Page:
Unprecedented violence against the country's Buddhist minority has outraged Bangladeshis. Officials say they detect the hand of extremist groups in what appears to have been a pre-planned attack.
Bangladeshis appear to have been stunned by the weekend attacks against the country's Buddhists, who have lived there for generations without any known confrontation with their majority Muslim counterparts.
"Never before in our history have places of worship of a religious minority been ravaged on such a large scale and in so deliberate a manner," Mahmuz Anam, editor of The Daily Star wrote. "And this happened against a community who are among the most peaceful, docile and non-violent that we have."
Ordinary citizens who spoke with Khabar South Asia expressed similar dismay. "They're truly a gentle lot. I'm deeply saddened to see the newspaper photos of the devastation caused to their temples and homes," said Syed Zahid Hossain, a truck driver.
Numerous protest meetings and demonstrations against the violence have been held across the country. On Tuesday, several thousand people including writers, actors, educationists and students attended a rally in Dhaka, condemning the incident.
"I don't have appropriate words to describe our outrage," Syed Abul Maqsud, a respected columnist and peace activist, told Khabar. He described the mayhem as an attack on "the very foundations of our state, our values and the principles of our Liberation War."
Law enforcement agencies have swiftly moved to halt any further spread of the violence which broke out on Saturday (September 29th), as around 5,000 hooligans torched Buddhist homes and vandalised their temples in the Ramu and Ukhia upazilas (sub-districts) of Cox's Bazar. At least 12 temples were destroyed, and over 50 houses burned down in the two-day rampage.
"We're determined to end this senseless violence and bring the perpetrators to justice quickly," Home Minister Mohiuddin Khan Alamgir told reporters in Dhaka on Sunday after visiting the affected areas.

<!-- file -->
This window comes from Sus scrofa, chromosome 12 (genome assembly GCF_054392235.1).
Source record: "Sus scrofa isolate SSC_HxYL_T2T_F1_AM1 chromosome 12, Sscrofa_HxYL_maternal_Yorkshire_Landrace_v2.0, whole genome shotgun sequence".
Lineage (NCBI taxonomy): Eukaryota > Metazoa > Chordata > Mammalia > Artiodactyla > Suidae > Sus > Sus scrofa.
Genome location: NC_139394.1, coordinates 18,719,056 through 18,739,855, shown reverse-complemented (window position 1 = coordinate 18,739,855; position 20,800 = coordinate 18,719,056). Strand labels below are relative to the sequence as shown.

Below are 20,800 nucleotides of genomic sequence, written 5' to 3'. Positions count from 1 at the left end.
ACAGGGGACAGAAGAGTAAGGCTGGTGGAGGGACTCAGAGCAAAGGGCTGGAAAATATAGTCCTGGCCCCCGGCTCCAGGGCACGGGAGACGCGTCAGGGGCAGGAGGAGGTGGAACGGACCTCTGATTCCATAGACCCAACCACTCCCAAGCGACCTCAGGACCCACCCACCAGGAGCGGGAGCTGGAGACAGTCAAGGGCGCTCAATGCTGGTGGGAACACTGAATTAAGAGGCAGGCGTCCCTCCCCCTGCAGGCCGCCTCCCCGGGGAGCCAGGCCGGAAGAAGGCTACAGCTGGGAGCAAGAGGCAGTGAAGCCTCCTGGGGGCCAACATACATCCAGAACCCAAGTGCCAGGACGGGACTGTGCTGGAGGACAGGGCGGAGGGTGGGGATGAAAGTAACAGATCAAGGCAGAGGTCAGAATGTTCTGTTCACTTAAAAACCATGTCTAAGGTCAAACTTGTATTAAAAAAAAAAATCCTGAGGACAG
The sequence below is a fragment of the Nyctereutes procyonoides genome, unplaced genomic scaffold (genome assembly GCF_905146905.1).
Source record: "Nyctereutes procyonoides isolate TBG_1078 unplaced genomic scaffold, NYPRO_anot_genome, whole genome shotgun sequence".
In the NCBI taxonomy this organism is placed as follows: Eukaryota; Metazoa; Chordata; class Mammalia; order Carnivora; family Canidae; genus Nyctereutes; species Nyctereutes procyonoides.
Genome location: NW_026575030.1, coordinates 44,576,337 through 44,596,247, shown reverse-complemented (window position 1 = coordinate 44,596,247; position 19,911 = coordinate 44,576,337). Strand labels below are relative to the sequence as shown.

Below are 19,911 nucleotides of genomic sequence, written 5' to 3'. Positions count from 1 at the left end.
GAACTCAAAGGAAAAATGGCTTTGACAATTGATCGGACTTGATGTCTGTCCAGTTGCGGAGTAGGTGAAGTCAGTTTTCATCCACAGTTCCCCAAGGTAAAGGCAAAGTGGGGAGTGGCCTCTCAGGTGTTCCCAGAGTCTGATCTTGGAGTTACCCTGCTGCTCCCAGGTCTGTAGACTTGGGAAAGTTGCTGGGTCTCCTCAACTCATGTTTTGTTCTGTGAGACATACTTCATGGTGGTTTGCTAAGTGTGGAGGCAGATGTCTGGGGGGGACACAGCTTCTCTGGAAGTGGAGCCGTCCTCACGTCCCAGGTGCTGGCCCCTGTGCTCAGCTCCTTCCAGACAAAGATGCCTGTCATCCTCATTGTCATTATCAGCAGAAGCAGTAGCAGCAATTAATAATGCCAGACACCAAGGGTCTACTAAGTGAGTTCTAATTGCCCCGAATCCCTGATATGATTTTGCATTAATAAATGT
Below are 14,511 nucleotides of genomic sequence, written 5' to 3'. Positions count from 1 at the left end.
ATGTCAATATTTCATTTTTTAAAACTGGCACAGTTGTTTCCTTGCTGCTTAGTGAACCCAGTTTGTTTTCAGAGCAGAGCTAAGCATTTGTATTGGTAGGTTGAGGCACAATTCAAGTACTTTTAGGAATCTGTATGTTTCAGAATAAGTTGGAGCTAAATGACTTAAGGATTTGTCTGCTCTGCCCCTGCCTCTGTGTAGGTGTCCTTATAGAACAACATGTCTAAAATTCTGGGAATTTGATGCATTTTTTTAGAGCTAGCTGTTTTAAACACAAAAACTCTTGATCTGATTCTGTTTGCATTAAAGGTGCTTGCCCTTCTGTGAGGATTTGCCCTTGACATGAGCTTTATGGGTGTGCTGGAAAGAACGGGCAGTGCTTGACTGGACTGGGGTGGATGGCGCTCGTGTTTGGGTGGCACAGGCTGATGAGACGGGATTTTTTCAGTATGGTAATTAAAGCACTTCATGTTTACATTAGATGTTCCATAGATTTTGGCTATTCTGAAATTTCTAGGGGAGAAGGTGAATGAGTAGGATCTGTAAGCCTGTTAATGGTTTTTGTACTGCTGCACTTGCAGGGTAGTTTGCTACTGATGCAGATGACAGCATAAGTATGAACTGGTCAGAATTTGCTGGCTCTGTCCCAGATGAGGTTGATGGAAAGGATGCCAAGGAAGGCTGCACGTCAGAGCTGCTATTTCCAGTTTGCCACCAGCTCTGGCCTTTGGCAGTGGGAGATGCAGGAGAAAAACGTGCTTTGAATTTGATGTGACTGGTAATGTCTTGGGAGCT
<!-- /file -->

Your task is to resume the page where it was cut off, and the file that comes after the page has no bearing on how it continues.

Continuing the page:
"This has been a deliberate attempt to destroy communal harmony in the country and tarnish the image of the government," he added.
The attack was reportedly provoked by a Facebook photo lampooning the holy Qur'an. The Facebook posting was attributed to Uttam Kumar, a local Buddhist youth in Ramu.
But when some villagers informed Uttam over cell phone, he vehemently denied having posted the photo, saying someone had hacked his account.
Who did it?
Local people in the affected areas suggested the attacks were organised and involved rioters being brought in from elsewhere.
"At around 10 at night I noticed hundreds of people arriving at Ramu in buses and trucks. Around midnight they launched the attack which continued until the wee hours," said Akbar Ali, a villager in Ramu.
Though the investigation is in its early stages, intelligence agencies suspect extremists groups were responsible, perhaps with the involvement of Rohingya Muslims from Burma. The latter may have been seeking retribution for the persecution of Rohingyas in the Burmese state of Rakhine.
"It was preplanned. We suspect some Rohingya extremists were behind it," Cox's Bazar police chief Selim Jahangir told Khabar. He also said the police are trying to detect the perpetrators from photos taken by cell phone during the attack. Some 300 people have been arrested so far, he added.
Alamgir, the home minister, said radical Islamists "are out to foment unrest and destabilise the country". He did not provide details about which radical groups were involved.
"Religious harmony is a cardinal principle of Bangladesh and it will remain strong in future", emphatically said Industries Minister Dilip Barua, who belongs to the Buddhist community, adding, "the perpetrators and conspirators won't be able to escape justice. We will catch them."